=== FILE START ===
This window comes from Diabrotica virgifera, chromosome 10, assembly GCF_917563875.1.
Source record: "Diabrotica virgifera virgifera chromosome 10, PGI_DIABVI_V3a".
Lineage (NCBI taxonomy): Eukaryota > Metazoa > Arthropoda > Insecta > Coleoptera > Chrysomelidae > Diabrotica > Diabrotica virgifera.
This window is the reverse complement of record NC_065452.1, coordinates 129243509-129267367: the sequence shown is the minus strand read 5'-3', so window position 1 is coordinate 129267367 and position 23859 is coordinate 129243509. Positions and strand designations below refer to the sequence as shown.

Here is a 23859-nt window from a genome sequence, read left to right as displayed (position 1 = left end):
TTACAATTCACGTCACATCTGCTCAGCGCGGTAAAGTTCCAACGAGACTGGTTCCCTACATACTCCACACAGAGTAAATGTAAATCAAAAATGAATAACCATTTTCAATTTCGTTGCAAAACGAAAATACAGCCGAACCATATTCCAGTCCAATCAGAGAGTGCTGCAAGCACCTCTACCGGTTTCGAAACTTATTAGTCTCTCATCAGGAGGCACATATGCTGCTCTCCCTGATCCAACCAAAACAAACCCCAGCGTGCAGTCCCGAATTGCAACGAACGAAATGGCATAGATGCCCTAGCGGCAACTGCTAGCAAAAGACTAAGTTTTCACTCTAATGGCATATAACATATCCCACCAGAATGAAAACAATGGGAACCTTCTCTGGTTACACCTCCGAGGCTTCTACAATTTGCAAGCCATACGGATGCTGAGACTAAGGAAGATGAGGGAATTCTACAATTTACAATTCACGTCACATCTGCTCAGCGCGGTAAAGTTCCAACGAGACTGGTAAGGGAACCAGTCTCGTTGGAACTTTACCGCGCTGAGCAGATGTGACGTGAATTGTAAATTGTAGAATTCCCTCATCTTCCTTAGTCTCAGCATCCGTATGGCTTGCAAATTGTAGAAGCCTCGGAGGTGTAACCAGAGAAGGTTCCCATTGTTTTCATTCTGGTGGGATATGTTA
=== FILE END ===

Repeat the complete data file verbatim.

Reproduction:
This window comes from Diabrotica virgifera, chromosome 10, assembly GCF_917563875.1.
Source record: "Diabrotica virgifera virgifera chromosome 10, PGI_DIABVI_V3a".
Lineage (NCBI taxonomy): Eukaryota > Metazoa > Arthropoda > Insecta > Coleoptera > Chrysomelidae > Diabrotica > Diabrotica virgifera.
This window is the reverse complement of record NC_065452.1, coordinates 129243509-129267367: the sequence shown is the minus strand read 5'-3', so window position 1 is coordinate 129267367 and position 23859 is coordinate 129243509. Positions and strand designations below refer to the sequence as shown.

Here is a 23859-nt window from a genome sequence, read left to right as displayed (position 1 = left end):
TTACAATTCACGTCACATCTGCTCAGCGCGGTAAAGTTCCAACGAGACTGGTTCCCTACATACTCCACACAGAGTAAATGTAAATCAAAAATGAATAACCATTTTCAATTTCGTTGCAAAACGAAAATACAGCCGAACCATATTCCAGTCCAATCAGAGAGTGCTGCAAGCACCTCTACCGGTTTCGAAACTTATTAGTCTCTCATCAGGAGGCACATATGCTGCTCTCCCTGATCCAACCAAAACAAACCCCAGCGTGCAGTCCCGAATTGCAACGAACGAAATGGCATAGATGCCCTAGCGGCAACTGCTAGCAAAAGACTAAGTTTTCACTCTAATGGCATATAACATATCCCACCAGAATGAAAACAATGGGAACCTTCTCTGGTTACACCTCCGAGGCTTCTACAATTTGCAAGCCATACGGATGCTGAGACTAAGGAAGATGAGGGAATTCTACAATTTACAATTCACGTCACATCTGCTCAGCGCGGTAAAGTTCCAACGAGACTGGTAAGGGAACCAGTCTCGTTGGAACTTTACCGCGCTGAGCAGATGTGACGTGAATTGTAAATTGTAGAATTCCCTCATCTTCCTTAGTCTCAGCATCCGTATGGCTTGCAAATTGTAGAAGCCTCGGAGGTGTAACCAGAGAAGGTTCCCATTGTTTTCATTCTGGTGGGATATGTTA